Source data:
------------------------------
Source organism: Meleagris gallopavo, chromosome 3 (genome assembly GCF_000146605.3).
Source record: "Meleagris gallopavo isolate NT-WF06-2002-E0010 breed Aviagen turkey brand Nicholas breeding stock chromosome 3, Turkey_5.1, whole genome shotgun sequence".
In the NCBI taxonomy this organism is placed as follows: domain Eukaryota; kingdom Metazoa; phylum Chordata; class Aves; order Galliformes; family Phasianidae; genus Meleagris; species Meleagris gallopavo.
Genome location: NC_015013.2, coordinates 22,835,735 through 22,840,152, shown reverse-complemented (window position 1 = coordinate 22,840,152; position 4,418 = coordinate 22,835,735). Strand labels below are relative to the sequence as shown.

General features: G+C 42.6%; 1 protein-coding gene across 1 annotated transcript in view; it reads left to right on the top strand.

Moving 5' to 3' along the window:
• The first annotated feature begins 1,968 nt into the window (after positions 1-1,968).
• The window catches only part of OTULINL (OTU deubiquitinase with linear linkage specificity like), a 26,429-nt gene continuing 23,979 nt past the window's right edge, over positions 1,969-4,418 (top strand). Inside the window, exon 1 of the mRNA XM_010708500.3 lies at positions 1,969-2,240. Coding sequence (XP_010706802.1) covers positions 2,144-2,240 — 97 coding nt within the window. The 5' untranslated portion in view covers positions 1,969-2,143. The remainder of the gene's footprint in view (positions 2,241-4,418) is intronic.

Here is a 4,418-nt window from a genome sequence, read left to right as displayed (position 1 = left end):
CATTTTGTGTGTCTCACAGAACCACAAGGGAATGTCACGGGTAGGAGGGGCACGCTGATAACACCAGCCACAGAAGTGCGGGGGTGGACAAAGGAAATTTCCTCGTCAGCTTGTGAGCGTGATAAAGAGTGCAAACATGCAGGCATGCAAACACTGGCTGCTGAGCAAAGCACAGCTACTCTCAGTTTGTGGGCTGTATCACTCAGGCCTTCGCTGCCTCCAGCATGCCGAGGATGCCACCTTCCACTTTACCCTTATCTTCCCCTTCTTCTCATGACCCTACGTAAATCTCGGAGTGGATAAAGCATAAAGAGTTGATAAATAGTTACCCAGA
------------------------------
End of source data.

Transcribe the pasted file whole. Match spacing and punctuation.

Source organism: Meleagris gallopavo, chromosome 3 (genome assembly GCF_000146605.3).
Source record: "Meleagris gallopavo isolate NT-WF06-2002-E0010 breed Aviagen turkey brand Nicholas breeding stock chromosome 3, Turkey_5.1, whole genome shotgun sequence".
In the NCBI taxonomy this organism is placed as follows: domain Eukaryota; kingdom Metazoa; phylum Chordata; class Aves; order Galliformes; family Phasianidae; genus Meleagris; species Meleagris gallopavo.
Genome location: NC_015013.2, coordinates 22,835,735 through 22,840,152, shown reverse-complemented (window position 1 = coordinate 22,840,152; position 4,418 = coordinate 22,835,735). Strand labels below are relative to the sequence as shown.

General features: G+C 42.6%; 1 protein-coding gene across 1 annotated transcript in view; it reads left to right on the top strand.

Moving 5' to 3' along the window:
• The first annotated feature begins 1,968 nt into the window (after positions 1-1,968).
• The window catches only part of OTULINL (OTU deubiquitinase with linear linkage specificity like), a 26,429-nt gene continuing 23,979 nt past the window's right edge, over positions 1,969-4,418 (top strand). Inside the window, exon 1 of the mRNA XM_010708500.3 lies at positions 1,969-2,240. Coding sequence (XP_010706802.1) covers positions 2,144-2,240 — 97 coding nt within the window. The 5' untranslated portion in view covers positions 1,969-2,143. The remainder of the gene's footprint in view (positions 2,241-4,418) is intronic.

Here is a 4,418-nt window from a genome sequence, read left to right as displayed (position 1 = left end):
CATTTTGTGTGTCTCACAGAACCACAAGGGAATGTCACGGGTAGGAGGGGCACGCTGATAACACCAGCCACAGAAGTGCGGGGGTGGACAAAGGAAATTTCCTCGTCAGCTTGTGAGCGTGATAAAGAGTGCAAACATGCAGGCATGCAAACACTGGCTGCTGAGCAAAGCACAGCTACTCTCAGTTTGTGGGCTGTATCACTCAGGCCTTCGCTGCCTCCAGCATGCCGAGGATGCCACCTTCCACTTTACCCTTATCTTCCCCTTCTTCTCATGACCCTACGTAAATCTCGGAGTGGATAAAGCATAAAGAGTTGATAAATAGTTACCCAGA